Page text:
For offshore use, I added a temporary extra layer of protection in the form of a garbage bag cover, for large waves which sometimes entirely cover the boat in strong weather.

How did you get "roaming" enabled, if you don't mind me asking?

Seafarer7 22-04-2022 20:01

Re: Test Results: Starlink on a Sailboat Underway
 
Quote:

Originally Posted by redneckrob (Post 3611690)
How did you get "roaming" enabled, if you don't mind me asking?



Itís not something I control - it just came on, after some hours of trying to connect in a non-home cell. It appears SpaceX has been enabling roaming in a good number of US accounts.

Celestialsailor 22-04-2022 21:12

Re: Test Results: Starlink on a Sailboat Underway
 
I'm hoping in a few years the system is in full swing for cruisers, including crossing oceans.

Hermia II 23-04-2022 00:52

Re: Test Results: Starlink on a Sailboat Underway
 
Quote:

Originally Posted by Celestialsailor (Post 3611707)
I'm hoping in a few years the system is in full swing for cruisers, including crossing oceans.

So do I, it will bring down the prices of Iridium and Inmarsat too :smitten:

WhiteHill 23-04-2022 01:25

Re: Test Results: Starlink on a Sailboat Underway
 
Great and encouraging information, thanks.

Pole 23-04-2022 01:59

Re: Test Results: Starlink on a Sailboat Underway
 
Quote:

Originally Posted by Hermia II (Post 3611749)
So do I, it will bring down the prices of Iridium and Inmarsat too :smitten:

Iridium and Inmarsat should be getting nervous. Either of those products will be like being a Video Store owner when streaming arrived. Or more accurately owning a taxi company when Uber arrived. Surely they will become obsolete almost immediately. Unless protective rules are applied who is going to buy a dedicated expensive service that basically allows only small messages, when the opposition lets you surf the net in the middle of a crossing?

Thanks to the OP. I for one have been wondering if Starlink will work on a sailing yacht. Now we can see every ship, even trains, airliners and cars will be connected.

Welcome to the 21st century.

SeeMonstrEd 23-04-2022 04:25

Re: Test Results: Starlink on a Sailboat Underway
 
I got my Dishy a few days ago and have yet to make a permanent mount but I am seeing similar results. In my initial tests I saw 270mbps. I an in the USVI where the fastest internet you can get is about 50mbps even wired. If we can go 10 miles offshore I can travel all the way to Puerto Rico without losing the signal.

Like someone else said I can see every boat and ship on this as soon as they open it up globally. It will be the end of other satellite services.:popcorn:

Scorpius 23-04-2022 09:07

Re: Test Results: Starlink on a Sailboat Underway
 
I would think that the ten mile offshore restriction is not physical - but logical in the software. The satellites are whizzing everywhere and would not naturally cut off ten miles from shore. I would think, for the US, for licensing reasons, it is being limited to the 12 mile territorial limit. Just MHO.

Otherwise, this is GREAT news!

contrail 23-04-2022 10:09

Re: Test Results: Starlink on a Sailboat Underway
 
What is the current cost for Dishy and service?

Celestialsailor 23-04-2022 11:36

Re: Test Results: Starlink on a Sailboat Underway
 
From what I hear, it is around $110@month and $600 for the hardware.

czarkbrooks 23-04-2022 14:25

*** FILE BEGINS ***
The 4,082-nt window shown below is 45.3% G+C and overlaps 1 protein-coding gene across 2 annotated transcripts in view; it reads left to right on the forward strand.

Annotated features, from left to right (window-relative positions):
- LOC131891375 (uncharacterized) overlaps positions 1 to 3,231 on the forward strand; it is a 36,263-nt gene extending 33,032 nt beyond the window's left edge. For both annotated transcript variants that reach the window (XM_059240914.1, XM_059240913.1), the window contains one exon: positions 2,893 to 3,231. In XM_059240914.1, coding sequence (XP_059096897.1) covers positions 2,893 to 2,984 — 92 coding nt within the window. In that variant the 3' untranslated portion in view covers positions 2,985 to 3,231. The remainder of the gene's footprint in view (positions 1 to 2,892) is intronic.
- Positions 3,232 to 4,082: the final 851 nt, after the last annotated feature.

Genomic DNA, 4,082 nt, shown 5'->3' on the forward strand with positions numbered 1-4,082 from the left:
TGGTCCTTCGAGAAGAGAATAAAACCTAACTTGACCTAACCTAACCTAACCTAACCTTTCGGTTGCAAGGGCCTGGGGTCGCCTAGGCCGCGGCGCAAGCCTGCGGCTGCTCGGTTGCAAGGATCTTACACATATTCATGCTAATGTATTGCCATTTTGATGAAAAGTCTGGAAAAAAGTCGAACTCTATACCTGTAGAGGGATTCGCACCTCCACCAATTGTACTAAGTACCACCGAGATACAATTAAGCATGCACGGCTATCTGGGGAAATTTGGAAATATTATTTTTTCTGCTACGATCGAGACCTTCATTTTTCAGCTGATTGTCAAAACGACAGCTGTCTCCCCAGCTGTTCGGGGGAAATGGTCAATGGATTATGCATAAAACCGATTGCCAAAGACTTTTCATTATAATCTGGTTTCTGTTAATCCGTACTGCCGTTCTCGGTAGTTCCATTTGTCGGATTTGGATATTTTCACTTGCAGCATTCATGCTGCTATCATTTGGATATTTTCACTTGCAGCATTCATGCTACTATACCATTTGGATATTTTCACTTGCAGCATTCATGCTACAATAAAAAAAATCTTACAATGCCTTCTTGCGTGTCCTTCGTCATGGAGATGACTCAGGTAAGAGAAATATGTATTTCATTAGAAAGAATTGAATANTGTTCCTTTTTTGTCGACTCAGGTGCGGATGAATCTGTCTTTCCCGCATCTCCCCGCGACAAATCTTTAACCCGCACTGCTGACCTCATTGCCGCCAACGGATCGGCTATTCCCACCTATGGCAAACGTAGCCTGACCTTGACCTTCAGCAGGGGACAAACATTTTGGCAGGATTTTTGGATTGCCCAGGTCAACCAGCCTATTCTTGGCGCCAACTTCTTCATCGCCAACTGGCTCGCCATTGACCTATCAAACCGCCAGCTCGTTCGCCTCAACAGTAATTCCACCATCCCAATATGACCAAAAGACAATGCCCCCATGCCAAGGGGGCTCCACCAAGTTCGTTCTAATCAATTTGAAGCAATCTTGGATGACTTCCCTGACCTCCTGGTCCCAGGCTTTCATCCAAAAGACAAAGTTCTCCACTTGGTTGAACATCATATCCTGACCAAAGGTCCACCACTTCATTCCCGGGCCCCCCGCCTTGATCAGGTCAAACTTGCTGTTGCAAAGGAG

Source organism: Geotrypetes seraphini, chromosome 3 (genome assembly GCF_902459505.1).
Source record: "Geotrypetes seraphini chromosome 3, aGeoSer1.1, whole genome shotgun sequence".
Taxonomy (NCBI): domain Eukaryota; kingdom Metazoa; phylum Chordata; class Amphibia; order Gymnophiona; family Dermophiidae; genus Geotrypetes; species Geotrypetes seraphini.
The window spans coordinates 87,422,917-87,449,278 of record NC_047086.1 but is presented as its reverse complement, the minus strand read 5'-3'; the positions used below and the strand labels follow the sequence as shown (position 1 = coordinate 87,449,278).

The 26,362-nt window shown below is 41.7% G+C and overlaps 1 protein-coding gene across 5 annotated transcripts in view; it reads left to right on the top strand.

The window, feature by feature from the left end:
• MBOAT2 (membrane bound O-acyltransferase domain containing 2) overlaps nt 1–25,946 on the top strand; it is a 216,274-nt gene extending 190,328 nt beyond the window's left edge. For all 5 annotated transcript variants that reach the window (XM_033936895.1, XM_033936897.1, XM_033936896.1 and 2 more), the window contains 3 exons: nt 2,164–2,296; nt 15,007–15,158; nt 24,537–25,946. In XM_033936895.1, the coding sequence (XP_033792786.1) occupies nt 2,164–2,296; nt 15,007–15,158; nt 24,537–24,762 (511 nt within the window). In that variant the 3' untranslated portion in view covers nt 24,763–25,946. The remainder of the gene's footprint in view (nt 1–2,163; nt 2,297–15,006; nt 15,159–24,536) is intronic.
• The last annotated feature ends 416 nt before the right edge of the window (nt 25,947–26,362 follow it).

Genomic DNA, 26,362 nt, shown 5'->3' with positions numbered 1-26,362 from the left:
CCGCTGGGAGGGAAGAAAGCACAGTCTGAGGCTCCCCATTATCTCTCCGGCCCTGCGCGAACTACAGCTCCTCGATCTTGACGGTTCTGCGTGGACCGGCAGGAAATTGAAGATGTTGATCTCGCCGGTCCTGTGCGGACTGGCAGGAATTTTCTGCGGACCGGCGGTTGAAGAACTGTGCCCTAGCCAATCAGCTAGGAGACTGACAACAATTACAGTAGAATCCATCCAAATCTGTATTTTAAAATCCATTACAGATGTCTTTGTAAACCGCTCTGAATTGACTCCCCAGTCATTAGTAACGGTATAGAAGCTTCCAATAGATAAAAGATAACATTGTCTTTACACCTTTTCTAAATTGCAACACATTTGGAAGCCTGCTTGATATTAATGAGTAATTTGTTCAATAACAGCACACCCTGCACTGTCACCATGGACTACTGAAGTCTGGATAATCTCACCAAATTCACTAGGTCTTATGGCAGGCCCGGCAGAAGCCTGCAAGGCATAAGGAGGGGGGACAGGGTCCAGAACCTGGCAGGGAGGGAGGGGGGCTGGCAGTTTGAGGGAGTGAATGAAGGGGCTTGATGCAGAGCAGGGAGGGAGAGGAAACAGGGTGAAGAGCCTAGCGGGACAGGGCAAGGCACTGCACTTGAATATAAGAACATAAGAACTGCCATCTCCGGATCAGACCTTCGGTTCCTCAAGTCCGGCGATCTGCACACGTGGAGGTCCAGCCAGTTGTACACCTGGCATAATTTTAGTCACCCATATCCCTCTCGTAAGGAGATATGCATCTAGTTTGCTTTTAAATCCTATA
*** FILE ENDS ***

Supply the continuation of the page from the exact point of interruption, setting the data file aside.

Re: Test Results: Starlink on a Sailboat Underway
 
Current cost is about 600 USD, plus 110 USD/month. I sprang for the pipe mount, but don't use it right now. Dishy has worked great at a variety of non-Santa Barbara marinas and moorages.
Eg: Portland, Cathlamet, fort Bragg, Santa Cruz, Avalon.
SpaceX says it'll work at smugglers cove, but we haven't tried that yet. I'm a bit baffled how they supply service on these channel islands before the space lasers are running, . Once you establish connection to a satellite a couple hundred miles overhead, it can bounce your data to any ground station within a few hundred miles

toddster8 23-04-2022 17:39

Re: Test Results: Starlink on a Sailboat Underway
 
Very interesting! In use, at what sort of angles does the dish point, from the horizontal?

I am wondering if a standard J-mount (in aluminum or ss) bolted to the side of the solar arch would suffice, if the dish didn't have to be elevated much above the level of the panels.

Asking because the arch is home in the shop now and it would be easy to make any (speculative) mods. But difficult in a month or two after I move on board.

Seafarer7 23-04-2022 18:02

Re: Test Results: Starlink on a Sailboat Underway
 
Quote:

Originally Posted by toddster8 (Post 3612049)
Very interesting! In use, at what sort of angles does the dish point, from the horizontal?



I am wondering if a standard J-mount (in aluminum or ss) bolted to the side of the solar arch would suffice, if the dish didn't have to be elevated much above the level of the panels.



Asking because the arch is home in the shop now and it would be easy to make any (speculative) mods. But difficult in a month or two after I move on board.


Pointing angles were about 15 to 20 degrees off vertical. My guess is this is latitude dependent, ie the closer you are to lat 53 (Starlink satellite cluster) the smaller the offset. When the boat is sailing heeled those angles become deeper (as shown in first video), to compensate for the heel. Iím using a standard j mount as you described above, and the Starlink dish is about the same height as the solar panels, and so no obstruction to/from the solar panels.

Donnybrook 23-04-2022 20:28

Re: Test Results: Starlink on a Sailboat Underway
 
Seafarer--What's your observed power consumption? Do you consider it low enough to leave on all the time like a fridge or do you turn it on only when you need to access the internet?